I'm not particularly good at racewalking, often falling foul of the straight leg rule. But I still give it a go and here are the results of my endeavours.


    This blog is primarily about my walking activities, but sometimes I do run. Here are reports for events where I have run.

    Shorter Races

    I classify events as ultramarathons, marathons, rogaines, and "shorter events". So a "shorter event" is just something that is shorter than a marathon and is not a rogaine. Consequently there's a mixed bag in here: running, racewalking, half marathons, 10k and 5k races, , etc.

    Sunday, June 27, 2010

    PB at my Birthday Marathon

    Harbour Capital, 40km
    New PB! It's not often that one's birthday falls on an event, but this year mine did. Not only that, but a new PB of 4h:51m:28s and 2nd place in the men's walk!

    From the start Joff Hulbert and I walked off from the front of the field. The pace was much faster than I had planned, about 6m:30s/km rather than my planned 6m:50s, but I foolishly thought I could keep it up and just hang on. Before we had gone through 3km the first woman, Lee McCracken, caught and passed both of us, and then started to open a commanding lead.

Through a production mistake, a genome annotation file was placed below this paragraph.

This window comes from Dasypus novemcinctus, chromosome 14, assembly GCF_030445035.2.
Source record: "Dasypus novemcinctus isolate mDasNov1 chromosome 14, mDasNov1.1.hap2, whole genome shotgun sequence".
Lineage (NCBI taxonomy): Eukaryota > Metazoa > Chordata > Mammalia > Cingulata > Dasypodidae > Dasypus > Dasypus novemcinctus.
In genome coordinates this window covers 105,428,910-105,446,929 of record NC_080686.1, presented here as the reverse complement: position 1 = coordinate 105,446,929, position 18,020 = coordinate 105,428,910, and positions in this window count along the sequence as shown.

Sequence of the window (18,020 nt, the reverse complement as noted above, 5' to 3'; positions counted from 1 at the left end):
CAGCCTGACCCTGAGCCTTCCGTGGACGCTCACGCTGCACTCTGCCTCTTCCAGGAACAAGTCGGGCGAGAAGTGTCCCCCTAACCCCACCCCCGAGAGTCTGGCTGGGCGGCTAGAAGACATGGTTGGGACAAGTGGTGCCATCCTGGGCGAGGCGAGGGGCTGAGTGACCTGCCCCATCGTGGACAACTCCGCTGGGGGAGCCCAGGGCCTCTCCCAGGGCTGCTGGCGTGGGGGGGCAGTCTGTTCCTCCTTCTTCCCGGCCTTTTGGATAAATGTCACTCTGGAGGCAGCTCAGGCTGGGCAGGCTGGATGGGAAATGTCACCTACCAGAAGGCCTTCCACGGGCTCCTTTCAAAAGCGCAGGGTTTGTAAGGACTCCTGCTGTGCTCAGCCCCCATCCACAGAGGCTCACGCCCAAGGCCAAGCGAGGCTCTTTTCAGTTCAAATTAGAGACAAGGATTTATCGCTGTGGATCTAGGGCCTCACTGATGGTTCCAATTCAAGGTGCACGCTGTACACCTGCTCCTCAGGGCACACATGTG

Over the next few km Joff started to open a lead, and the chasing bunch of about four was close behind. By 8km I had closed in on Joff, and Malcolm Gray from Auckland YMCA had broken away from the chasing bunch and wasn't far behind.

    It took until about 11km before I was level with Joff. We went through 14km in 1h:31m, still a blistering pace compared to my existing PB of 4h:52m. By this time Malcolm had dropped off behind us, and Lee McCracken was well ahead.

    14km also marked the top of the Miramar Peninsular, and from there we were heading south around the bays towards the Pass of Branda and Cook Strait. The southerly wind was intermittent, with stretches of about 50m where it was very strong, followed by a lull in the more sheltered areas. I started racing on this stretch - much too soon - trying to drop Joff during the gusts.